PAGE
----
I know, I know. The title will inevitably raise some eyebrows. Rest assured, though, by the end of this brief post it will make perfect sense.
A couple months ago I sat down to sort out my USB thumb drive collection. I have 10 of those used either to move large files between distant machines, as OS installation and recovery media, and to actually store some non-critical data. While going through the inventory I eventually plugged in the USB stick I brought back from my Summer 2018 trip to Japan. The last time I used it was around September 2018, when I transfered some video clips from the PlayStation 4 to study while building my Dynamic Sloshing Liquid Rig.
Which means the drive was left unused for 3 years.
Imagine my surprise when I found out that two out of three short in-game video clips were corrupted. The first clip wouldn't even copy over to the PC, while the other one took its sweet time and eventually, after about 30 minutes (for a 100 MB file), succeeded in getting copied to the HDD.
Overwhelmed by avid curiosity I immediately fired up the video player...
What you see here is the result of physical data corruption. While such graphic and "movie-like" damage is, funny enough, quite fitting to the overall presentation of Horizon: Zero Dawn — a game about hunting mechanical dinosaurs in a post-apocalyptic world, — this incident begs the question...
To answer it, let's briefly recall how a Flash Drive actually works.
In my previous post on the topic of Backup and Restore I mostly focused on Windows use cases and only briefly touched upon backing up Linux and MacOS systems. This is because Windows users have access to the amazing file system snapshotting capabilities in the form of Volume Shadow Copy “by default”. As for MacOS – it comes bundled with its own backup management suite called Time Machine, so backups are possible out of the box in there as well.
As for Linux folk... It’s a bit more involved, but still perfectly possible to backup systems without any downtime. And to do this one would need to make sure their system is running off an LVM system partition.
If you have no idea what LVM stands for (spoiler: it’s “Logical Volume Management”), I would suggest you first get up to speed with what LVM is and why one would want to use an LVM partition for system storage rather than a standard EXT4/XFS one.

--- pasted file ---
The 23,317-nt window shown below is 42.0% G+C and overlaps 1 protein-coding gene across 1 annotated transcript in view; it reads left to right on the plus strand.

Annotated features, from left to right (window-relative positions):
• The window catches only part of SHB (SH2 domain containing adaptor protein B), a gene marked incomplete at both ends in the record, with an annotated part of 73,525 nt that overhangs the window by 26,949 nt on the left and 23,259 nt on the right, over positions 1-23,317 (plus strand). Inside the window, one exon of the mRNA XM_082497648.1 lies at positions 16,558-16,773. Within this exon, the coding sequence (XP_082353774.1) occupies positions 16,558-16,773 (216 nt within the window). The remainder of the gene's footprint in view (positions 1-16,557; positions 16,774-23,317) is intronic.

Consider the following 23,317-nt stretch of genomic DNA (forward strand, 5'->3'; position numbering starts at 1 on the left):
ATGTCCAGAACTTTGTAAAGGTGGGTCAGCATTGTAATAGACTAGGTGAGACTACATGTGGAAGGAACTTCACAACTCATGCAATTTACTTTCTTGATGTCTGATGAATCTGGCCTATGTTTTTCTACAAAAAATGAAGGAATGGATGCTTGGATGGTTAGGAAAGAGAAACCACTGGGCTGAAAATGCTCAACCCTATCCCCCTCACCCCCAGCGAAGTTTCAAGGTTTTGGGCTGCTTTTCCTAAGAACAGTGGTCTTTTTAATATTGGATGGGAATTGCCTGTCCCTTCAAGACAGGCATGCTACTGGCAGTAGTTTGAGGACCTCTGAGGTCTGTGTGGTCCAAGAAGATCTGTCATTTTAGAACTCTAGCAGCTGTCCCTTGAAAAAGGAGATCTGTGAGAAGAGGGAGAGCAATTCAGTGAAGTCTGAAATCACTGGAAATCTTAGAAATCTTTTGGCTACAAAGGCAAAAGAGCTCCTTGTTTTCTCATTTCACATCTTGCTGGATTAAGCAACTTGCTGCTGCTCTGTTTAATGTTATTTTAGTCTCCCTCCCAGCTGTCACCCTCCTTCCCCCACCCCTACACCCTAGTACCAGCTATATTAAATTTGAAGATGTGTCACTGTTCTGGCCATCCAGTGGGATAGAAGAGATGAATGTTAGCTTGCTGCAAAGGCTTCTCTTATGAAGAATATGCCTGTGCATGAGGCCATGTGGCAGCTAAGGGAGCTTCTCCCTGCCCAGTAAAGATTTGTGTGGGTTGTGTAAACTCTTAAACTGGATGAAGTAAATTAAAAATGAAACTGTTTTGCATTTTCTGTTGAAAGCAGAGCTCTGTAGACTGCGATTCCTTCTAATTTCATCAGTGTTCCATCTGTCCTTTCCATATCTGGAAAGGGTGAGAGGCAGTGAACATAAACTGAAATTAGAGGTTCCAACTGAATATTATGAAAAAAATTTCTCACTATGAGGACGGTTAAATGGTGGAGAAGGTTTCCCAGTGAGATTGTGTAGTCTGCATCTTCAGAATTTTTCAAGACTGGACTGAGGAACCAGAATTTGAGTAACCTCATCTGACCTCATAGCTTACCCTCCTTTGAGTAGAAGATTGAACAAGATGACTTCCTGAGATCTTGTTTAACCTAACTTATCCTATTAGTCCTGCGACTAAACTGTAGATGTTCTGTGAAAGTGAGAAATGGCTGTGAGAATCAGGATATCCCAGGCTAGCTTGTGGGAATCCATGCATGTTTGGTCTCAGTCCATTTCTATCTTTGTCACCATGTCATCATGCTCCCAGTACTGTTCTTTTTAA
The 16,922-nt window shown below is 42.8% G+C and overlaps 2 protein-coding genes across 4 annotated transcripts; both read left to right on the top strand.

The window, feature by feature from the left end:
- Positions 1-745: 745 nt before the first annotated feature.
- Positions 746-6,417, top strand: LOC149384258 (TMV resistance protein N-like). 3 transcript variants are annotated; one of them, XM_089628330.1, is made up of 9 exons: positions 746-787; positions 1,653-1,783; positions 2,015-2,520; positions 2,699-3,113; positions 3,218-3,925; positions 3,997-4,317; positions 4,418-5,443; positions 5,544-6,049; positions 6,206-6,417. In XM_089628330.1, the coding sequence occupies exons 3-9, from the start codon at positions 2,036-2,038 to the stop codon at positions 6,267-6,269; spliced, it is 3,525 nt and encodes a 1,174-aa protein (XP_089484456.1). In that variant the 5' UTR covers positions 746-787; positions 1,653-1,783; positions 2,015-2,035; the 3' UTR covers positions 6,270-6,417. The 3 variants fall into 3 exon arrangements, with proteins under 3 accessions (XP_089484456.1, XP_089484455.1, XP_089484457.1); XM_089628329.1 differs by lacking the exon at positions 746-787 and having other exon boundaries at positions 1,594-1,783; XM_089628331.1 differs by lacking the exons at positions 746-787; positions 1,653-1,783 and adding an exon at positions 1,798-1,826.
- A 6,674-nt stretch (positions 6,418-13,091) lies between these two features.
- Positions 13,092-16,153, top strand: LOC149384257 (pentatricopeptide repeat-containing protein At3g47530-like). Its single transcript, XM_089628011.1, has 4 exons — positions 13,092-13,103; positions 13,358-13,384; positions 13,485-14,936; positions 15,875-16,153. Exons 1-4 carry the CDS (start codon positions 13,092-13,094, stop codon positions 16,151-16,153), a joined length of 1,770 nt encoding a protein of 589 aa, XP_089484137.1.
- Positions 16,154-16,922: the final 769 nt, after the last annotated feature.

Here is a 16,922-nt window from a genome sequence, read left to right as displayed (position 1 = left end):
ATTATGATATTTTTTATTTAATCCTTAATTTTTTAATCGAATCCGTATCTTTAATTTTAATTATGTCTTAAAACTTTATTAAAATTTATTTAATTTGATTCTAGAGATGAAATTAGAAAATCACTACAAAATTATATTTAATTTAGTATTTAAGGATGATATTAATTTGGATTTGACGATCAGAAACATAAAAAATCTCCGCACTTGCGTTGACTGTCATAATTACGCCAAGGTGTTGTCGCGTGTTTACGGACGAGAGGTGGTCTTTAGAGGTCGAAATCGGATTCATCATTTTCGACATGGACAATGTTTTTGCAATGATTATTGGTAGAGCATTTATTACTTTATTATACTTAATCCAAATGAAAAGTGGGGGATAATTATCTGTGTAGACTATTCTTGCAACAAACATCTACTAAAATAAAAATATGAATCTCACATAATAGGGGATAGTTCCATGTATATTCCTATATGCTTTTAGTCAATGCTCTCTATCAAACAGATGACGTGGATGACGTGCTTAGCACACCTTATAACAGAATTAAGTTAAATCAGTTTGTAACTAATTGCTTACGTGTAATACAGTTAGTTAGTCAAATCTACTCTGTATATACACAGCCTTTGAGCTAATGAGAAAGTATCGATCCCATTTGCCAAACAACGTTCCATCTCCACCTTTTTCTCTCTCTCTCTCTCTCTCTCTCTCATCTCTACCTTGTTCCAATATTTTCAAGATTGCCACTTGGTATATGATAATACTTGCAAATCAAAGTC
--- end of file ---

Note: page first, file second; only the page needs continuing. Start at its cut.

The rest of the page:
Either way, if you want to have an ability to backup a live Linux system (like an "always on" server or a hypervisor), you need to make sure the OS is installed onto an LVM-enabled volume, which supports creation of Snapshots. In this example we’ll set up an installation for a system with an EFI System Partition for boot-loader management. If you’re planning to go with a legacy BIOS boot instead, just skip the EFI partition creation step. The process is very straightforward and only takes minutes to complete.
Linux Mint is my long-standing favorite among all distros, so I will be using it to guide you through the process. But the steps described here should be more or less identical for the majority of Linux distributions, especially Ubuntu Linux derivatives, which Mint certainly is. I will also assume you have basic understanding of Linux, storage systems and disk partitioning, otherwise you should certainly not follow the guide and get some more experience first.
I have a lot of files...
And I bet you do too.
You probably also use your computers on a daily basis. Those are cool. But sometimes they crash or glitch. Get stolen or hacked. Or install Windows 10 updates. Or die in a fire.
Together with all your files and memories.
Consequently, today I'd like to direct your attention to the topic of data backup.
It sure is.
Still, part of getting any work done on a computer is making sure your files don't accidentally get lost. Whether you like it or not, unless you have someone else responsible for keeping your data safe, you should adhere to a certain form of a backup strategy on your own.
Unfortunately, lots of people overlook this topic, and end up losing sizable amounts of their labor.
If any of this sounds familiar, this post will present a couple of suggestions and tools. And most of those won't cost you a dime.
Otherwise, if you are already using some form of a backup solution to manage redundant copies of the files you're working on, you probably won't discover anything particularly new here.
This article is not meant as an all-encompassing guide, but rather a brief introduction. One without product placements, affiliate links or hidden ads. Just honest opinions based on personal knowledge and experience.